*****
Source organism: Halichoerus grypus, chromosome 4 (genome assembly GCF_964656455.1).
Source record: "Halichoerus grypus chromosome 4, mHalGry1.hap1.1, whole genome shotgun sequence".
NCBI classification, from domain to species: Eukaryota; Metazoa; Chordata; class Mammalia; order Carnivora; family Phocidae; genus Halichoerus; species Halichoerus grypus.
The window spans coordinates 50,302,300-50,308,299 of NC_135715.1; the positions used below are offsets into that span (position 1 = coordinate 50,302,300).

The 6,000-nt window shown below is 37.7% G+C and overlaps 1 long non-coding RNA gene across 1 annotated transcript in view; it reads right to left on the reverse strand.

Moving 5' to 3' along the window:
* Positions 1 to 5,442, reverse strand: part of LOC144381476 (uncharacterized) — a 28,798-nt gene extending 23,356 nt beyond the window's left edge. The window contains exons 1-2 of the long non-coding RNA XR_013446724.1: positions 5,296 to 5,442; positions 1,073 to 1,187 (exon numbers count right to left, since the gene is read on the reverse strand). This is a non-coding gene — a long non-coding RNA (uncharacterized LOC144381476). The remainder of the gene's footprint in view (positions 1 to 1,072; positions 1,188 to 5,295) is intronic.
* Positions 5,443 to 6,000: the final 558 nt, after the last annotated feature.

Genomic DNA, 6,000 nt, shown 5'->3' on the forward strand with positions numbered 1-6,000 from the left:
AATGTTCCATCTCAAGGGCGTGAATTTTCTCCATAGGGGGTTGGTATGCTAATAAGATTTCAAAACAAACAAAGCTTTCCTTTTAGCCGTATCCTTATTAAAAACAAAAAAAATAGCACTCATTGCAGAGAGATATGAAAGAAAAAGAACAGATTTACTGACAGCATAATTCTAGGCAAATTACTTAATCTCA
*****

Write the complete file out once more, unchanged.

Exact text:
Source organism: Halichoerus grypus, chromosome 4 (genome assembly GCF_964656455.1).
Source record: "Halichoerus grypus chromosome 4, mHalGry1.hap1.1, whole genome shotgun sequence".
NCBI classification, from domain to species: Eukaryota; Metazoa; Chordata; class Mammalia; order Carnivora; family Phocidae; genus Halichoerus; species Halichoerus grypus.
The window spans coordinates 50,302,300-50,308,299 of NC_135715.1; the positions used below are offsets into that span (position 1 = coordinate 50,302,300).

The 6,000-nt window shown below is 37.7% G+C and overlaps 1 long non-coding RNA gene across 1 annotated transcript in view; it reads right to left on the reverse strand.

Moving 5' to 3' along the window:
* Positions 1 to 5,442, reverse strand: part of LOC144381476 (uncharacterized) — a 28,798-nt gene extending 23,356 nt beyond the window's left edge. The window contains exons 1-2 of the long non-coding RNA XR_013446724.1: positions 5,296 to 5,442; positions 1,073 to 1,187 (exon numbers count right to left, since the gene is read on the reverse strand). This is a non-coding gene — a long non-coding RNA (uncharacterized LOC144381476). The remainder of the gene's footprint in view (positions 1 to 1,072; positions 1,188 to 5,295) is intronic.
* Positions 5,443 to 6,000: the final 558 nt, after the last annotated feature.

Genomic DNA, 6,000 nt, shown 5'->3' on the forward strand with positions numbered 1-6,000 from the left:
AATGTTCCATCTCAAGGGCGTGAATTTTCTCCATAGGGGGTTGGTATGCTAATAAGATTTCAAAACAAACAAAGCTTTCCTTTTAGCCGTATCCTTATTAAAAACAAAAAAAATAGCACTCATTGCAGAGAGATATGAAAGAAAAAGAACAGATTTACTGACAGCATAATTCTAGGCAAATTACTTAATCTCA